It has only been in the past several years that I recognized the value of praying Psalm 23 regarding any kind of circumstance, even when it didn’t seem to relate to a particular situation I was praying about. Here are the words to Psalm 23 (NKJV):

The Lord is my shepherd;
I shall not want.
He makes me to lie down in green pastures;
He leads me beside the still waters.
He restores my soul;

He leads me in the paths of righteousness
For His name’s sake.

Yea, though I walk through the valley of the shadow of death,
I will fear no evil;
For You are with me;
Your rod and Your staff, they comfort me.

You prepare a table before me in the presence of my enemies;
You anoint my head with oil;
My cup runs over.
Surely goodness and mercy shall follow me
All the days of my life;
And I will dwell in the house of the Lord
Forever.

In an article titled, 3 New Ways to Think About Psalm 23,” by Sarah Garrett, educator and founder of Transformed4More.com (a ministry for teenage girls), she writes:

The LORD is my shepherd, I shall not want . . .”

Sound familiar?

Psalm 23 is one of the most recognizable chapters in the entire Bible. We learn it in Sunday school, see it in funeral programs, and notice it on church décor. Even those who do not attend church have likely heard this psalm before.

When verses and chapters become familiar, we tend to not pay close attention to them. When we see it in our Bibles, it can be tempting to think, “Oh, I know what this says already. Why read it again?”

Here’s why—because the Bible is a living document. In 2 Timothy 3:16–17, Paul writes,

“All Scripture is breathed out by God and profitable for teaching, for reproof, for correction, and for training in righteousness, that the man of God may be complete, equipped for every good work.”

The Bible never changes, but it always changes something in us when we read it. The Word of God always has something new to teach us, even if it’s from a familiar passage.

Recently, I was reading through Psalms and scanned over chapter 23. I almost skipped it, but decided to read it again. As I did, the familiarity faded, and I felt as though I was reading it with new eyes. Has that ever happened to you? As I read, three questions came to mind. They challenged me. I’m passing them along in the hopes they will challenge you, too.

Question 1: Am I allowing God to lead me?

God is always in control of what is happening, but we also have free will. That means we can choose to let God lead our lives. When we don’t, it’s the same as choosing to be led by our selfish desires. The opening of Psalm 23 beautifully shows what we can gain from surrendering and allowing God to lead our lives.

The LORD is my shepherd; I shall not want. He makes me lie down in green pastures; He leads me beside still waters. He restores my soul. He leads me in paths of righteousness for his name’s sake (vv. 1–3).

As I read this again, I realized that if God is our Shepherd, that means means we give Him control of our life. When we do, look at what there is to gain!

    • God will meet our needs.
    • He will give us peace.
    • He will restore us.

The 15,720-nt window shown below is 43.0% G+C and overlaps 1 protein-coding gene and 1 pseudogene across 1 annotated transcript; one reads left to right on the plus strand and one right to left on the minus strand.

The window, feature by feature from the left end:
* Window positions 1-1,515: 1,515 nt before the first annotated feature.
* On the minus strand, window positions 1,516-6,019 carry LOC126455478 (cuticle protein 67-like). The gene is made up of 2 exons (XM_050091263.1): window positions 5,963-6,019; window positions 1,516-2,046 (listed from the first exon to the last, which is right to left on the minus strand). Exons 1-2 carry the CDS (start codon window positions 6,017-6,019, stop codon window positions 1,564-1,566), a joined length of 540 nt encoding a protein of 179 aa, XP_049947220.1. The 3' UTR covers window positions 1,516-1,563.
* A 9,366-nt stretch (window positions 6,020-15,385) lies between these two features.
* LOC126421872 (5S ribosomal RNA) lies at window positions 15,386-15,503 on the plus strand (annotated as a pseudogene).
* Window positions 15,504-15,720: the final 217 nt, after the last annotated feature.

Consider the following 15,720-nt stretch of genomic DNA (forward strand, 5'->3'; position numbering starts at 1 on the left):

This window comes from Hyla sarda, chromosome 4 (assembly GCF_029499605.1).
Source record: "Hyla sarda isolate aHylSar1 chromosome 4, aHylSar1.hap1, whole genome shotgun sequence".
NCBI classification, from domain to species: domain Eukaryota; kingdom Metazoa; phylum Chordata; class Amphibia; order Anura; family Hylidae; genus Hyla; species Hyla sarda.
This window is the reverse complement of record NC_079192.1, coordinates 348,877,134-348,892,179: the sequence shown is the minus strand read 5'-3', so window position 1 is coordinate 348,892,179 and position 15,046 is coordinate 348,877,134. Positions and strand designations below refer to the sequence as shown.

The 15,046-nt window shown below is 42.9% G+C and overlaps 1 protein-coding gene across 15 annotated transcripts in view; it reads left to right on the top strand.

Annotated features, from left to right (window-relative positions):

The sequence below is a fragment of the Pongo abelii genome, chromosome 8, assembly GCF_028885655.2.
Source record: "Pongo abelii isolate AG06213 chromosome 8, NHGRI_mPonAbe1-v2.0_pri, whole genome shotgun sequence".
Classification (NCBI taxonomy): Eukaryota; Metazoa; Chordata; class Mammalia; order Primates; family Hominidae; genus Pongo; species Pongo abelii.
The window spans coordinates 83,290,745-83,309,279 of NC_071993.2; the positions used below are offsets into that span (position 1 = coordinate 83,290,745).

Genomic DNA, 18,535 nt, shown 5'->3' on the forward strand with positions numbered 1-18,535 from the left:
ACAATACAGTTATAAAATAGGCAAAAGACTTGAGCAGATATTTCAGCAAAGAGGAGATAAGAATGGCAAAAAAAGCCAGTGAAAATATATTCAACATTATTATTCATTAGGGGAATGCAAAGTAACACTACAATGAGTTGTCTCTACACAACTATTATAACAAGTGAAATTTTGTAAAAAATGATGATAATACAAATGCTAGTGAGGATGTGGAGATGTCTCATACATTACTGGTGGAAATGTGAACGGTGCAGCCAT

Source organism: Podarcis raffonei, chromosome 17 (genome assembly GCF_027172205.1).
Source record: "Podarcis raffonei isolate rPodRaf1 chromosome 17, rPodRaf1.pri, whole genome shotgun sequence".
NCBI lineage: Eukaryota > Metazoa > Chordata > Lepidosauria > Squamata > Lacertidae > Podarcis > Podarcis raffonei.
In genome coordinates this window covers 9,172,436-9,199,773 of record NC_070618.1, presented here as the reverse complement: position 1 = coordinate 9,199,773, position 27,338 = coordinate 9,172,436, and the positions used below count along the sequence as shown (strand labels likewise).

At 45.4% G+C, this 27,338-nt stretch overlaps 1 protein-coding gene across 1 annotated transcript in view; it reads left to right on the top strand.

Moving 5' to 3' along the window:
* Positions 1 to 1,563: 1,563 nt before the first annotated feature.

• He will lead us down a path of righteousness and not destruction.

If your world seems chaotic or unfulfilling, ask yourself, “Am I allowing God to lead me?”

Question 2: Am I camping in the valley?

Even though I walk through the valley of the shadow of death, I will fear no evil; for you are with me; your rod and your staff, they comfort me (v. 4).

I heard a pastor say that this verse clearly states that the “valleys” of life are to be walked through, but some people tend to put up a tent and camp there. Convicting, huh?

Sometimes we get bogged down in our circumstances and just decide that’s the way it will always be. We figuratively pitch our tent in the valley. This tends to rob us of the joy that can come from our relationship with God.

During the valleys of life, you must remember the last two lines of this verse, that God is with you and will comfort you as you walk. Don’t choose to camp out and wallow in your misery. Put one foot in front of another while asking the Lord to provide a way out.

If you are going through a season of sin, discouragement, or despair in your life right now, ask yourself, “Am I walking or camping?”

Question 3: Have I lost sight of God’s faithfulness?

Let’s keep thinking about valleys for a moment. Sometimes in the valleys of life, we take on a “woe is me” attitude and completely ignore all of the blessings that God has given us.

Let’s circle back to Psalm 23.

You prepare a table before me in the presence of my enemies; you anoint my head with oil; my cup overflows. Surely goodness and mercy shall follow me all the days of my life, and I shall dwell in the house of the Lord forever (vv. 5–6).

This means that if you could put your blessings in a cup, they would run over the top. Goodness and mercy will be following you everywhere, and you will spend eternity with God. That’s the ultimate blessing!

Ask yourself, “Have I lost sight of God’s faithfulness?” If you feel like you have, even if you are not going through a hard time, stop and make an actual list of all the ways that God has been faithful to you. You can start in the comment section below. Even on your worst day, you will see God’s blessings overflowing in your life if you look for them.

As an added bonus, you will feel your spirit lift as you write. You literally cannot dwell on bad thoughts and the blessings of God at the same time. Seriously. Try it! (Quote source here.)

Specifically, Psalm 23:4–“Yea, though I walk through the valley of the shadow of death, I will fear no evil; For You are with me; Your rod and Your staff, they comfort me”–is one of the most well known verses in the Bible (as stated below). GotQuestions.org states the following regarding this verse: